They were molasses cookies
and they were said
you should roll
the dough
And they're very good.
I didn't know how many people were coming so I couldn't bake enough
but trust me, they're very good.
The recipe
which by the way I have a copy for you if you want
It says on the recipe
these cookies will last indefinitely.
If kept well-hidden.
Remember the first thing made in Grace Hill was the
That was so they could celebrate Christmas.
Young people went to the cemetery
a few days before christmas and cut evergreen boughs.
The only place there were evergreens
in the whole county in that whole part of the state.
They decorated the church.
They learned their pieces and their parts in songs.
The church became a glowing
fragrant joyous place of celebration.
A putz
or Nativity
was placed in the church.
Some of these have been passed down in Moravian families
for generations.
I do not know of any
in Iowa,
but some of them
have hundreds of figures.
They sometimes take up a whole room
in a family's home.
with all the figures added to it every year.
A special Moravian star was made
and hungover the minister.
I kind of believe in little miracles
and I had a bunch this week. It was just a joyous week.
Uh, this is sort of like
a Moravian star.
Bet you've seen them.
A Moravian star
And they started this in the eighteen fifties. A Moravian star has twenty six points.
Not twenty seven, not twenty five.
Eighteen of the points have square bottoms.
Eight of the points have triangular bottoms.
And that fits.
So Moravian stars either have to have twenty six points
fifty two points
or a hundred and ten points.
I stopped at
crowded closet
and I was sitting
on my trips to the Hoover library this week
when I was hauling things home from the summer exhibit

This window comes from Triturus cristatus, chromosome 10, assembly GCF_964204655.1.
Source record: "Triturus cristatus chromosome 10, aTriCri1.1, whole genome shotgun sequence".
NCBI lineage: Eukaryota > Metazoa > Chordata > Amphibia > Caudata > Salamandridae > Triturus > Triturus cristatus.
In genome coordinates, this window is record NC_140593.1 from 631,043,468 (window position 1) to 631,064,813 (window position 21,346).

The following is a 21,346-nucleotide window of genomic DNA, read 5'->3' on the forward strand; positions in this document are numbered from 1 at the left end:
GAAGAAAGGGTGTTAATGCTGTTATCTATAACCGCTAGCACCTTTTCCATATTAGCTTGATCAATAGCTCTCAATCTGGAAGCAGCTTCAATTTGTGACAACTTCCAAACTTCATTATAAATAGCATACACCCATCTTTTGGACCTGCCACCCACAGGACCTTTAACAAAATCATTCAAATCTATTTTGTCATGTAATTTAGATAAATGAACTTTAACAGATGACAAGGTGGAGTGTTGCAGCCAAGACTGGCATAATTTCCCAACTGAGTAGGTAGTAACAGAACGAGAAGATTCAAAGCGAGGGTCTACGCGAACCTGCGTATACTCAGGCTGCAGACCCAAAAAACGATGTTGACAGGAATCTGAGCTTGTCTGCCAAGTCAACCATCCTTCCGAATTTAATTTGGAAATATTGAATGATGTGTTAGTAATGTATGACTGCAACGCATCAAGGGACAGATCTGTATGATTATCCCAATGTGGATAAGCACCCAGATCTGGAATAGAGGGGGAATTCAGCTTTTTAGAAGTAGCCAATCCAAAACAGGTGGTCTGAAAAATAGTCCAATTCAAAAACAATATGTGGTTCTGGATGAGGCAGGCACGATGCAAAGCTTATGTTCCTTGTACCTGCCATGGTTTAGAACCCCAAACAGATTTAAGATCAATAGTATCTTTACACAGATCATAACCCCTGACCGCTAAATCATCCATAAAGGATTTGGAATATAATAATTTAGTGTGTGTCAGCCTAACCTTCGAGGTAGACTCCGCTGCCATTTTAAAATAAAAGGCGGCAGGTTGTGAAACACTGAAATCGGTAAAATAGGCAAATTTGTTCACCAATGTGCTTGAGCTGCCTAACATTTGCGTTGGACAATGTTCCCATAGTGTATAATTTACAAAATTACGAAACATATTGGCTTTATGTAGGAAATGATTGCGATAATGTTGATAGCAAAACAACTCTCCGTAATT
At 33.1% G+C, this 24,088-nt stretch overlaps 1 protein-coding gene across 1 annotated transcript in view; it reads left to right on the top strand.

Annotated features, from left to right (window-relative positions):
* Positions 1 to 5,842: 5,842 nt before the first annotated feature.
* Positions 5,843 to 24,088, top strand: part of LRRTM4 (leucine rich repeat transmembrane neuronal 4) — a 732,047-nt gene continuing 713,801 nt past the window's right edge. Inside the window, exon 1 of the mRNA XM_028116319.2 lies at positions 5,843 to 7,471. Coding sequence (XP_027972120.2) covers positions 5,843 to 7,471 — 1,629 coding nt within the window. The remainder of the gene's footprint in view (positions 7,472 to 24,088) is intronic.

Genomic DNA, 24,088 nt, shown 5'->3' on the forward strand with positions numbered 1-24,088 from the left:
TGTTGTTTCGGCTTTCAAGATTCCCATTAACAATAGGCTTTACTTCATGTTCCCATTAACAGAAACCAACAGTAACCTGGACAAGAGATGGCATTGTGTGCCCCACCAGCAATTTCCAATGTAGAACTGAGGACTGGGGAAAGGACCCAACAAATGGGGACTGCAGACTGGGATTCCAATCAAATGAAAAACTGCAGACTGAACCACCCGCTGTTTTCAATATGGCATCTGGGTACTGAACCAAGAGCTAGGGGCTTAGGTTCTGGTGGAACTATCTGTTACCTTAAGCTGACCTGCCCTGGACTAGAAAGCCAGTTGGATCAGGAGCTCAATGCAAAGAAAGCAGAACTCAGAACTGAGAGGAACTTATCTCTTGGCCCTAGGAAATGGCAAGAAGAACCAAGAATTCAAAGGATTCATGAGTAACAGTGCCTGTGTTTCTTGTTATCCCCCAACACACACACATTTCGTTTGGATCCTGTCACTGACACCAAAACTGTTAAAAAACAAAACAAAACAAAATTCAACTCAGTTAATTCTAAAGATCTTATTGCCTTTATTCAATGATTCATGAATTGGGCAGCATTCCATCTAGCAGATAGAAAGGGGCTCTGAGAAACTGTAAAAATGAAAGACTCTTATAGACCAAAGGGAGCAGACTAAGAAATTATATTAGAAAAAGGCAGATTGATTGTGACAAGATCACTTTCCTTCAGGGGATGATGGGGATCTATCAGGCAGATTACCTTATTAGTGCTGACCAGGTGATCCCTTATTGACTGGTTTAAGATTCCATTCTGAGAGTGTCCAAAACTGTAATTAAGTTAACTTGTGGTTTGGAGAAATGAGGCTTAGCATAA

and what did they have?
They had a kit
to make a Moravian star.
Never seen one before.
Here's what I mean: square points
triangular points.
and you put it together. I didn't put together 'cause I didn't know how I would get it here.
But here--and it's paper
and they would hang one in their home and in church.
And I-I was just
kind of
when I found them. And if you want to put it together, I've got all the parts right here.
After the program at church
and the singing
to candlelight
people got gifts.
One of the first places where gifts were given in church is in Iowa.
The gifts were candy, cookies, nuts
and oranges.
And each young person
got a candle
and that was very special.
Remember that elderly lady would be making candles?
Dipping them
and then making a petticoat around them so
when you burned them, the wax wouldn't get on
your hand.
And every kid got a candle
in addition to the one they used in church.
The last christmas celebration in Grace Hill was in nineteen sixty nine.
I hope that we can revive that celebration.
Maybe next year.
Many young Iowans learned about Christmas first
or first really celebrated christmas
in a one-room school.
Especially if their teacher was German
or Moravian.
Many young Iowans didn't go to church
so they've learned about the Christmas story
at school.
Christmas day was a regular school day
even after nineteen hundred
was not a day off.
There were
programs and decorations and singing.
The window decorations. If you'd ever gone to a one-room school you had to make window decorations at Christmas.
I learned the bible story at
my one-room school
before I learned it at church.
And I remember the verse
Mary, Joseph and the babe lying in the manger.
I thought, 'Wow, that would be crowded.'
But I was just little and that verse always kind of bothered me.
Eulalia Merchant Bentsen was one of my teachers at the one-room school.
She always had a big program
Santa came with presents for all and everyone got bells and candy.
And the boys got a pocketknife
and the girls got a doll.
Can you imagine teachers gave pocketknives?
My friend Edna,